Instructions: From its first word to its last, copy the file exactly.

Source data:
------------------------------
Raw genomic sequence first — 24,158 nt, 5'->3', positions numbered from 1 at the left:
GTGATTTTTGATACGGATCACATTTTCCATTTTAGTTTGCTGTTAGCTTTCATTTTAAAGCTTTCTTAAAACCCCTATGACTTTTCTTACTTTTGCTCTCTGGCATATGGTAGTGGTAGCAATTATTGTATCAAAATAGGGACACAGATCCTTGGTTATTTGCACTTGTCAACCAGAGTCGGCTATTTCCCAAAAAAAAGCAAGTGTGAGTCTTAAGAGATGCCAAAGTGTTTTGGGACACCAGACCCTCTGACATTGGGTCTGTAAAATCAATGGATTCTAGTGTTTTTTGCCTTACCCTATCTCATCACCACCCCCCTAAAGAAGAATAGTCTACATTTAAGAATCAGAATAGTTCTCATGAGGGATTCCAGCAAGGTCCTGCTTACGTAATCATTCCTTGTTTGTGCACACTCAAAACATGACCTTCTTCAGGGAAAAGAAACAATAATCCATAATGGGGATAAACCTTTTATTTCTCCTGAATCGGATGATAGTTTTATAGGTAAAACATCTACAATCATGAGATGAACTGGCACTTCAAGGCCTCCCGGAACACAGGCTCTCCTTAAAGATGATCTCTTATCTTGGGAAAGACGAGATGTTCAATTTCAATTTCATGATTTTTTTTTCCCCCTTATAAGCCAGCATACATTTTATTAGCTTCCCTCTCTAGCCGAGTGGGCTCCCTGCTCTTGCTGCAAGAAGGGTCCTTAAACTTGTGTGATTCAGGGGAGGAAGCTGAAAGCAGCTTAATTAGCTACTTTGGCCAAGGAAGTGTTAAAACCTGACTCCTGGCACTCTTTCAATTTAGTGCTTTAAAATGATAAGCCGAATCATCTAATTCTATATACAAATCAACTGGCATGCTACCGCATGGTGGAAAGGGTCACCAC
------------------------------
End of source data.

Raw genomic sequence first — 24,158 nt, 5'->3', positions numbered from 1 at the left:
GTGATTTTTGATACGGATCACATTTTCCATTTTAGTTTGCTGTTAGCTTTCATTTTAAAGCTTTCTTAAAACCCCTATGACTTTTCTTACTTTTGCTCTCTGGCATATGGTAGTGGTAGCAATTATTGTATCAAAATAGGGACACAGATCCTTGGTTATTTGCACTTGTCAACCAGAGTCGGCTATTTCCCAAAAAAAAGCAAGTGTGAGTCTTAAGAGATGCCAAAGTGTTTTGGGACACCAGACCCTCTGACATTGGGTCTGTAAAATCAATGGATTCTAGTGTTTTTTGCCTTACCCTATCTCATCACCACCCCCCTAAAGAAGAATAGTCTACATTTAAGAATCAGAATAGTTCTCATGAGGGATTCCAGCAAGGTCCTGCTTACGTAATCATTCCTTGTTTGTGCACACTCAAAACATGACCTTCTTCAGGGAAAAGAAACAATAATCCATAATGGGGATAAACCTTTTATTTCTCCTGAATCGGATGATAGTTTTATAGGTAAAACATCTACAATCATGAGATGAACTGGCACTTCAAGGCCTCCCGGAACACAGGCTCTCCTTAAAGATGATCTCTTATCTTGGGAAAGACGAGATGTTCAATTTCAATTTCATGATTTTTTTTTCCCCCTTATAAGCCAGCATACATTTTATTAGCTTCCCTCTCTAGCCGAGTGGGCTCCCTGCTCTTGCTGCAAGAAGGGTCCTTAAACTTGTGTGATTCAGGGGAGGAAGCTGAAAGCAGCTTAATTAGCTACTTTGGCCAAGGAAGTGTTAAAACCTGACTCCTGGCACTCTTTCAATTTAGTGCTTTAAAATGATAAGCCGAATCATCTAATTCTATATACAAATCAACTGGCATGCTACCGCATGGTGGAAAGGGTCACCAC